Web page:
But beyond this, what can you do now? What is happening now in America also requires immediate action. Well, your scientific training has taught you to question and verify facts, and to share those facts when they have been properly vetted. Many of our social and political scientist colleagues have been working for years to dismantle systemic inequality and oppression through scientifically rigorous study; now is the time to amplify their qualified (and peer-reviewed!) voices. Politically-charged misinformation, largely on social media, abounds; demand evidence for unfounded claims and use your scientific tools to refute them. If it really matters to you, you will make the time.

Above all, do not stay silent. Real, systemic change will not happen until the chorus of voices demanding it is loud enough for those in positions of power to finally hear them.

I matter.

Damien Wilpitz

I struggle to write this article. What can I say that has not been already said a million other times or even better than I could?

I guess all I can do, like any other science experiment, is to offer another data point – something that provides some clarity about our role within humanity. I want to share my story in hopes that it’ll give some productive solutions toward a shared vision.

It was 2008, and Obama had just won the presidency. It was a pretty momentous occasion for not just for Black Americans, but all Americans.

My father said he’d never thought he’d be alive to see a black man elected president.

I was proud because I found that science and technology were terrific at being able to connect so many diverse people toward a shared dream. Obama’s campaign use of social media was instrumental in his election.

I remember that day; I turned to my father, “I love science and technology. The internet is a great defining moment in my lifetime.”

I then casually asked him, “What was yours, dad?”

As he watched the 2008 celebrations, and just as casually, he replied. “When I was able to sit next to a white man to have a meal.”

My father’s response blew my mind. Juxtaposed against the backdrop of Obama’s election, his comment made me reflect on how far we’ve come as a society, but also how much further we still have to go. At the time, I was very aware of the high incarceration rates for black men, and I wondered, for people who shared my skin colour, would things change for the better?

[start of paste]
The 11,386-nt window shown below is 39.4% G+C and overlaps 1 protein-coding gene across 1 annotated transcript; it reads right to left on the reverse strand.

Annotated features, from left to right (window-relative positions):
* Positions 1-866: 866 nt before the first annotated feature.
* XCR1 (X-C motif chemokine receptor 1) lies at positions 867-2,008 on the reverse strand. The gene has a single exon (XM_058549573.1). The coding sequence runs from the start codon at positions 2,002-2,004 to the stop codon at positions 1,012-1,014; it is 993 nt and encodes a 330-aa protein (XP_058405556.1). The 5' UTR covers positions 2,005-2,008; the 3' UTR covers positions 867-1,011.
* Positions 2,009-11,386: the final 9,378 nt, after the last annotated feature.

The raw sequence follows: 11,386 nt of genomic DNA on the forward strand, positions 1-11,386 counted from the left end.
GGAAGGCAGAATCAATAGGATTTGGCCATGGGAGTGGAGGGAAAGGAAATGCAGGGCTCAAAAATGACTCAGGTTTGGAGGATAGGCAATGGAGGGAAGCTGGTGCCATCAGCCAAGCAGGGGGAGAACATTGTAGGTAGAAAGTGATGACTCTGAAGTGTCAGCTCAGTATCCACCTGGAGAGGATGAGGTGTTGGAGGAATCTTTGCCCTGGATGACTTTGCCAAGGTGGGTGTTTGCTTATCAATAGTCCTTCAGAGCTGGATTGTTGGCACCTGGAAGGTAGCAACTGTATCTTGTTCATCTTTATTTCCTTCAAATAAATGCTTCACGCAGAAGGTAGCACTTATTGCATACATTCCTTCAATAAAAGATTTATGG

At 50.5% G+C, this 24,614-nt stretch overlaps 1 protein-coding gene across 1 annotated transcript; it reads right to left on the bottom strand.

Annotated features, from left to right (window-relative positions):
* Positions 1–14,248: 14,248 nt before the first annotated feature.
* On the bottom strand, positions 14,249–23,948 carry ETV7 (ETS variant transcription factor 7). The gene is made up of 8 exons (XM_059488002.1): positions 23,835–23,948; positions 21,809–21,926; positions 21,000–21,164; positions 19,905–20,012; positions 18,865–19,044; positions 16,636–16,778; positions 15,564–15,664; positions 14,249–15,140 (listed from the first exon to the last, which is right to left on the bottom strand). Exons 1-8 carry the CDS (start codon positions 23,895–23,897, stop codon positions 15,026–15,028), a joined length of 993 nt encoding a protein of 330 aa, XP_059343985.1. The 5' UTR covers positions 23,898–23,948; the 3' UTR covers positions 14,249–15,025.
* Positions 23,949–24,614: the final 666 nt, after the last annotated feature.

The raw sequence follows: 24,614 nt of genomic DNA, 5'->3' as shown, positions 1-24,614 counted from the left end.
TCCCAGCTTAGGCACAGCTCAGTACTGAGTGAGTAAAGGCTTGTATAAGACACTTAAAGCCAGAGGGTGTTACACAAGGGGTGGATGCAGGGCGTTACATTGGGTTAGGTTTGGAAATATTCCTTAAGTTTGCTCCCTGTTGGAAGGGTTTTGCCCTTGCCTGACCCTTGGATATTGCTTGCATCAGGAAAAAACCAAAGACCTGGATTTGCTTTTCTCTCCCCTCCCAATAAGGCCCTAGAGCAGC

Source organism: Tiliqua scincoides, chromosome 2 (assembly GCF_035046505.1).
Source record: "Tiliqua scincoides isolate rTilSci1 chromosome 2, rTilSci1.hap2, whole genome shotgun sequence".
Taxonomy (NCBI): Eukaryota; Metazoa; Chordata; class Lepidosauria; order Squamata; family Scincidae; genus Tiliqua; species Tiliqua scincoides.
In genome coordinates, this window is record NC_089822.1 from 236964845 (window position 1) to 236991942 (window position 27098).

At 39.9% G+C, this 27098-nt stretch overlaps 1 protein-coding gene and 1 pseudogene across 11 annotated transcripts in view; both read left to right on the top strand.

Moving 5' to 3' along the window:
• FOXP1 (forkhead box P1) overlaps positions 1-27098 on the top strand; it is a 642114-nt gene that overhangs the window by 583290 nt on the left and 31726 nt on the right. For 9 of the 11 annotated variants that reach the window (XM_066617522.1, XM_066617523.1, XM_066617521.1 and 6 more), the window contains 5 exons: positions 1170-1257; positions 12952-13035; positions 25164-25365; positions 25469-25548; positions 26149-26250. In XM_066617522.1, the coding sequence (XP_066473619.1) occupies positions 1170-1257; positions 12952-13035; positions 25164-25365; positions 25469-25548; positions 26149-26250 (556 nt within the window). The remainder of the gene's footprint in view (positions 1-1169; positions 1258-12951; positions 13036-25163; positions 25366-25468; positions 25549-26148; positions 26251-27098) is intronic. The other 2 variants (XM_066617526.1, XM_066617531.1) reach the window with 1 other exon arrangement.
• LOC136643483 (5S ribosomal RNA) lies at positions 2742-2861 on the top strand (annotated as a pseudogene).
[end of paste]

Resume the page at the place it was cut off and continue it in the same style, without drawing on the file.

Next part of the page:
It made me question my career in science and whether I could be a scientist. There were very little, if any visually prominent black scientists, at the time. Then I watched Neil deGrasse Tyson speak passionately about the universe. There was no mention of race, just the image of someone with my skin tone who spoke passionately about science. This left a positive impression and gave me the courage to pursue a career in science.

My father’s steady hand and my mother’s compassionate heart further instilled a sense of confidence to be relentlessly me. Their coaching and mentorship gave me the courage to ignore disparaging and subtle racist comments. For example, there was a woman who assumed I was the janitor, asking me where the toilet paper was, while I was working at the lab bench. A similar comment was made by a campus police officer asking me if my bike was stolen, as I rode to class. And another similar incident where a professor was telling me that southern fried food could affect my cognate ability.

We all can use inspiration, but the journey can be especially challenging for visible minorities. Fortunately for me, I had an amazingly supportive family and community. These outside negative influences which could have to detracted from my success were thwarted by a series of caring people and a supportive network. They not only modeled positive behaviour but also provided me with compassionate perspectives, access to specific resources, and help along the way.

They also expanded my network by connecting me with others who saw past my physical attributes, traits, or anything else which had little to do with my capabilities, passions, and dreams.

My supportive community helped me to be the best version of me, and they continue to do so.

Jonathan Thon is the founder and chief scientific officer of Platelet BioGenesis. David Raiser is the founder and CEO of Aldatu Therapeutics. Damien Wilpitz is the founder and lead consultant for Experimental Designs Consulting, Inc.